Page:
Whenever you can, choose water over sugary drinks. If you choose to indulge in a sugary drink, rinsing your mouth with water afterward can help get rid of any excess sugars stuck to teeth.

You should actually avoid brushing your teeth immediately after drinking soda, since the acidity can make enamel soft for up to an hour after drinking. Instead, rinse your mouth with water and wait an hour before brushing to avoid damaging your enamel.



Even though fruits like lemons and oranges are considered good for you, they’re actually some of the worst foods for your teeth. Citrus fruits contain high levels of acid, which can erode enamel like the acids found in soda.

Lemons, limes, and grapefruits are particularly acidic fruits. Oranges still contain a significant amount of acid, but is the least acidic citrus fruit. If you still want to get the benefit of vitamin C from your fruit without worrying about acid erosion, cantaloupe, watermelon, bananas are all low-acid fruits with high levels of vitamin C.

There are ways to enjoy citrus fruits in ways that are better for your teeth. If you’re drinking something with citrus juice in it, use a straw so it doesn’t come into direct contact with your teeth. You can also rinse with water after eating citrus fruit to help dilute the acid, or eat cheese, whose high pH levels will help neutralize the acidity.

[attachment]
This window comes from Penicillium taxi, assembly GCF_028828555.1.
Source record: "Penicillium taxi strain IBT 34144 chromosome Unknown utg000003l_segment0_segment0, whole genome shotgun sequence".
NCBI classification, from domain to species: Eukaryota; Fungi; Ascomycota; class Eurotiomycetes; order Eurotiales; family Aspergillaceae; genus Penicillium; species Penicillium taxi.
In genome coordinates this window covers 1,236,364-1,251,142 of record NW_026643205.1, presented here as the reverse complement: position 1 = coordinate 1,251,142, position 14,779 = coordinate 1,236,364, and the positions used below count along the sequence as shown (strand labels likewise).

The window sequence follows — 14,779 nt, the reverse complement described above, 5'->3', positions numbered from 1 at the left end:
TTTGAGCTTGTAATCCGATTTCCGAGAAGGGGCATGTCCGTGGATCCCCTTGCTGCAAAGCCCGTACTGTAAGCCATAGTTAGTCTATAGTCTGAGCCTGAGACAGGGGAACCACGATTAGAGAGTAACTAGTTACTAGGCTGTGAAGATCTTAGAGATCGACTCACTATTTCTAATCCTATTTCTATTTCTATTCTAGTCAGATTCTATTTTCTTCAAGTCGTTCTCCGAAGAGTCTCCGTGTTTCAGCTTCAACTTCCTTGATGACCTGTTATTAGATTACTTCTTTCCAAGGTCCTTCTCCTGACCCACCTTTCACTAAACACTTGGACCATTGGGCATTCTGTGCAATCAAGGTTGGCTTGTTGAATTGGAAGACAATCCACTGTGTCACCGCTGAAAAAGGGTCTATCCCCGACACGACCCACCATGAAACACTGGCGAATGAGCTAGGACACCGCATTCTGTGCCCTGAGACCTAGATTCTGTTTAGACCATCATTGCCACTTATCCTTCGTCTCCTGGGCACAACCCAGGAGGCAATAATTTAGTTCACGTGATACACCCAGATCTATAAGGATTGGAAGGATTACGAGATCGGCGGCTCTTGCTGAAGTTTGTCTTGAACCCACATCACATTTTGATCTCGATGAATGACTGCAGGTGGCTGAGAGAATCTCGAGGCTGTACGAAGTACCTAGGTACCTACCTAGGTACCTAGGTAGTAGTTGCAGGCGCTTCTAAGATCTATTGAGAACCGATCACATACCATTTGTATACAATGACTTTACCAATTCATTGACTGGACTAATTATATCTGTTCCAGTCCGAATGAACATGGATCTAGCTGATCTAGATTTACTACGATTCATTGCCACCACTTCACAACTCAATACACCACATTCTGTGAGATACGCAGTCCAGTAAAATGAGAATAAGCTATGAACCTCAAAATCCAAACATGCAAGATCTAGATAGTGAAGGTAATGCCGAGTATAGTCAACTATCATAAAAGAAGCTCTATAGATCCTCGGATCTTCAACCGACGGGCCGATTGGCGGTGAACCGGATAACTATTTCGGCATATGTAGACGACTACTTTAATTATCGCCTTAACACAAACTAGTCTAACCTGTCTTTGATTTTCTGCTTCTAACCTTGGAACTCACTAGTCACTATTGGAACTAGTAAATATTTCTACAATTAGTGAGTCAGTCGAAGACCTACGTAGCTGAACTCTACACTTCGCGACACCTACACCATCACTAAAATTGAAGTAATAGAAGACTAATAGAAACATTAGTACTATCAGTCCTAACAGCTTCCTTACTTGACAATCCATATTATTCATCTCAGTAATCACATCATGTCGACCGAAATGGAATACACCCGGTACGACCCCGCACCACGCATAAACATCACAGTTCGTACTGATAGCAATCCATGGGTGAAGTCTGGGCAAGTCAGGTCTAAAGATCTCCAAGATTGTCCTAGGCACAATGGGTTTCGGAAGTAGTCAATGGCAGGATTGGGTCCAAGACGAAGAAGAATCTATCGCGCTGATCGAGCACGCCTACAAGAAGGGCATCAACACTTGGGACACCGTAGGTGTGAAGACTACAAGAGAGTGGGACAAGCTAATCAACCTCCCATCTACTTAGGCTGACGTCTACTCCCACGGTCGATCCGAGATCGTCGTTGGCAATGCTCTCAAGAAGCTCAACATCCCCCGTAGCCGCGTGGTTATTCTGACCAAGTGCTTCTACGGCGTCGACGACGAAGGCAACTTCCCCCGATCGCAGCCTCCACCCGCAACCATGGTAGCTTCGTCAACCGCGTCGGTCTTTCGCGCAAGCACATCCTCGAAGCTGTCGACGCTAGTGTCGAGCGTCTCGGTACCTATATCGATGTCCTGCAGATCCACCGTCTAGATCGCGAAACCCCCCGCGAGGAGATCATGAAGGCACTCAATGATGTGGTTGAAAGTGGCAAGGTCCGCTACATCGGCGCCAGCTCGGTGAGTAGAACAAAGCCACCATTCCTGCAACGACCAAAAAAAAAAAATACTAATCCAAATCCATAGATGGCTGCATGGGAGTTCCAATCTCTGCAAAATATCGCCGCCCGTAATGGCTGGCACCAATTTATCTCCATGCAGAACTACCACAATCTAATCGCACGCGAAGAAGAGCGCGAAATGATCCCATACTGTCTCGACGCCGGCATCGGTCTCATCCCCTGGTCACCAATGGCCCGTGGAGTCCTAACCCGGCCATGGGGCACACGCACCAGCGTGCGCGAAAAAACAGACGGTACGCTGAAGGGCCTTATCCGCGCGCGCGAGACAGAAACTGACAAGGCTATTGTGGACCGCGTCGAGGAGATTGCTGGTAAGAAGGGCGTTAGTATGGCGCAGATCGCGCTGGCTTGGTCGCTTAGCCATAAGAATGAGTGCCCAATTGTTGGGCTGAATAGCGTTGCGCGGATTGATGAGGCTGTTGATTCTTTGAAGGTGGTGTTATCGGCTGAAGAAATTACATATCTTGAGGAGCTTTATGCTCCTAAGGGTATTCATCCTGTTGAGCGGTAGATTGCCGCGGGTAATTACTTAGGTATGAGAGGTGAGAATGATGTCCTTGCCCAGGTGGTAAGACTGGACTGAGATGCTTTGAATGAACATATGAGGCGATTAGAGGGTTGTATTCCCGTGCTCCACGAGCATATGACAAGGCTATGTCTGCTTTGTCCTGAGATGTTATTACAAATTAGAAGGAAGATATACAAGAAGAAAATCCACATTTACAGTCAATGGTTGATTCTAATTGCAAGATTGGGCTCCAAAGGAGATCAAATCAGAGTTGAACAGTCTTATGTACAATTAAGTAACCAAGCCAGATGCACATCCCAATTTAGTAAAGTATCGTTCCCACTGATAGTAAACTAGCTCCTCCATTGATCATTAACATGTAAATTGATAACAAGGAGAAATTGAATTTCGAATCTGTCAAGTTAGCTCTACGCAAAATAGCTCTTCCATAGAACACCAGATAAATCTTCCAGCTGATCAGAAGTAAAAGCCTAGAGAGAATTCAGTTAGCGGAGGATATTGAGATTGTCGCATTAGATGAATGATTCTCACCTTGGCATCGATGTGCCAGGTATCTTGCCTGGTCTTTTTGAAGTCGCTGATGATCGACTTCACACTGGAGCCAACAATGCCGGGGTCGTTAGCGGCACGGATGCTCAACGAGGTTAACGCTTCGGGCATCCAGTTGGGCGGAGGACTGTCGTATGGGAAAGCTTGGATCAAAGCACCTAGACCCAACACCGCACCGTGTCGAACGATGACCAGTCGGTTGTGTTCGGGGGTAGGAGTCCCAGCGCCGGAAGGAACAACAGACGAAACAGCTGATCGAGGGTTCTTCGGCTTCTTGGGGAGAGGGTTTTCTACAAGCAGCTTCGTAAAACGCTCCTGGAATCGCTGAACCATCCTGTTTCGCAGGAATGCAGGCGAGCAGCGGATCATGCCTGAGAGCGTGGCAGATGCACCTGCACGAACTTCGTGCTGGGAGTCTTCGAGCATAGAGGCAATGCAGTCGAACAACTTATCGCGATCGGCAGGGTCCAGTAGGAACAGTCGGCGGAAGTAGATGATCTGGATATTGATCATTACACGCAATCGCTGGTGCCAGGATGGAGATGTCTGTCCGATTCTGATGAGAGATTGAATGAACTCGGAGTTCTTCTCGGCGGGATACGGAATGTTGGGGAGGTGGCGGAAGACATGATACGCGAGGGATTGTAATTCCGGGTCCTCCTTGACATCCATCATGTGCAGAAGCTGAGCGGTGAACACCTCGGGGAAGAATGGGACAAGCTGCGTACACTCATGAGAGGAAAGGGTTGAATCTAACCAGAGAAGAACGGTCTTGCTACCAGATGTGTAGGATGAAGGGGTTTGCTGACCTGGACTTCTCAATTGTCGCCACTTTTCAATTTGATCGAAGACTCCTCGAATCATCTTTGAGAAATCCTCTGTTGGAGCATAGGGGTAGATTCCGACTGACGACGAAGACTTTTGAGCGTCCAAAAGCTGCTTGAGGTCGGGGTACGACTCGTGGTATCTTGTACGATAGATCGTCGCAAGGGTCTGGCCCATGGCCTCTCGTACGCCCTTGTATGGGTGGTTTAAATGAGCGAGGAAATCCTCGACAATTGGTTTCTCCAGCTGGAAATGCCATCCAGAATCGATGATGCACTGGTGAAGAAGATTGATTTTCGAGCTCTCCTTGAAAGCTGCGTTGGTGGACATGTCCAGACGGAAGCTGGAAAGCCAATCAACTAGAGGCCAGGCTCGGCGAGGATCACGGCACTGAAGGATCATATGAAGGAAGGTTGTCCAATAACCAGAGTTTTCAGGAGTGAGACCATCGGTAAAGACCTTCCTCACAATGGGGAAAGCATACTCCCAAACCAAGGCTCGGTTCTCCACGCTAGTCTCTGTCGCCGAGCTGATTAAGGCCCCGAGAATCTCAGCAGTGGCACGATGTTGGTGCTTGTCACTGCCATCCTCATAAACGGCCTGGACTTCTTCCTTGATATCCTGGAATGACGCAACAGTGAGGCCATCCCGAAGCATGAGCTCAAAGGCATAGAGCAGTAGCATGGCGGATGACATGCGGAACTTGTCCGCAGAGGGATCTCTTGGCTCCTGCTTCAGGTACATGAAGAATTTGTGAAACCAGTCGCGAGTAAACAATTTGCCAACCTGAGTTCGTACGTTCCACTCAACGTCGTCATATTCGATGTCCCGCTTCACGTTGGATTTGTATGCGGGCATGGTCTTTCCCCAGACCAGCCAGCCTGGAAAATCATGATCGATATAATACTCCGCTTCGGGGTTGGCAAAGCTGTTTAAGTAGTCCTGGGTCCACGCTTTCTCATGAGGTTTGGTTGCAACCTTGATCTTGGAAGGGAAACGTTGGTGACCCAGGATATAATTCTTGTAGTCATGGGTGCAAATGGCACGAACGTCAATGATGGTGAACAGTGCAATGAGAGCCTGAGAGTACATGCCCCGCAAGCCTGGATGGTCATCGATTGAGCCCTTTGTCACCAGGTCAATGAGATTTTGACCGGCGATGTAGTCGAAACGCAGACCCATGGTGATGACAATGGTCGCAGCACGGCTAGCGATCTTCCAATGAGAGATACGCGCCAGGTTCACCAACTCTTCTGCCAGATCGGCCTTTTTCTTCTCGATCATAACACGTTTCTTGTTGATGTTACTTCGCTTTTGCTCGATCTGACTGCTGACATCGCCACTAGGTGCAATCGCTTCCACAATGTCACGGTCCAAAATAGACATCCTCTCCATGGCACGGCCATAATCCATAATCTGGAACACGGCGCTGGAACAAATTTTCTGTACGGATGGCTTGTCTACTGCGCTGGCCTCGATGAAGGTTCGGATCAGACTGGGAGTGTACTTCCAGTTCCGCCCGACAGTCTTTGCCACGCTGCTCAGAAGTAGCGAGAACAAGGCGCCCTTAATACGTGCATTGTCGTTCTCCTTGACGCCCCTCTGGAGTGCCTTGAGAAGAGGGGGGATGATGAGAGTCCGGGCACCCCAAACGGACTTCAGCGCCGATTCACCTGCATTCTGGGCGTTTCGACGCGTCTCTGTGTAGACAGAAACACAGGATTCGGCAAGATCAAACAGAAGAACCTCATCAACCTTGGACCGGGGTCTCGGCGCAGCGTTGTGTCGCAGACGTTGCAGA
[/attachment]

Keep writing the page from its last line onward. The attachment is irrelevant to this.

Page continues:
Never suck on lemons or put these fruits directly against your teeth, since the acid exposure will surely wear down your enamel.



Even on its own, coffee will create acids in your mouth that can damage your teeth. This is exacerbated if you add sugar to your coffee, creating the same problems that all sugary drinks make for your teeth. With the rise in popularity of sugary, milkshake-style coffee drinks among children and young adults, the negative effects of drinking coffee on teeth has become an increasingly serious problem — even in children who have protective dental sealants.

Coffee is also a major contributor to teeth staining. Coffee is high in tannins, which are compounds that break down in water. Tannins cause color compounds to more readily stick to your teeth, which can result in discolored or yellowing teeth. Adding creamer or sugar to your coffee actually speeds up this discoloration process since the sugars encourage the growth of bacteria.

If you just can’t bear to give up coffee, there are steps you can take to mitigate the damage. Brushing your teeth right after drinking coffee can help remove excess acids and tannins. You can also drink coffee through a straw so that the liquid does not make direct contact with your teeth. Skipping the added sugar and creamer can also reduce potential damage.


Schedule Your Appointment Today

There are a lot of tooth-damaging foods hiding in your diet. With regular dental check-ups, your child’s dentist can treat any food-related damage while taking steps to prevent any further damage. Make an appointment at Children’s Dentistry today, and talk to your child’s dentist about a teeth-healthy diet.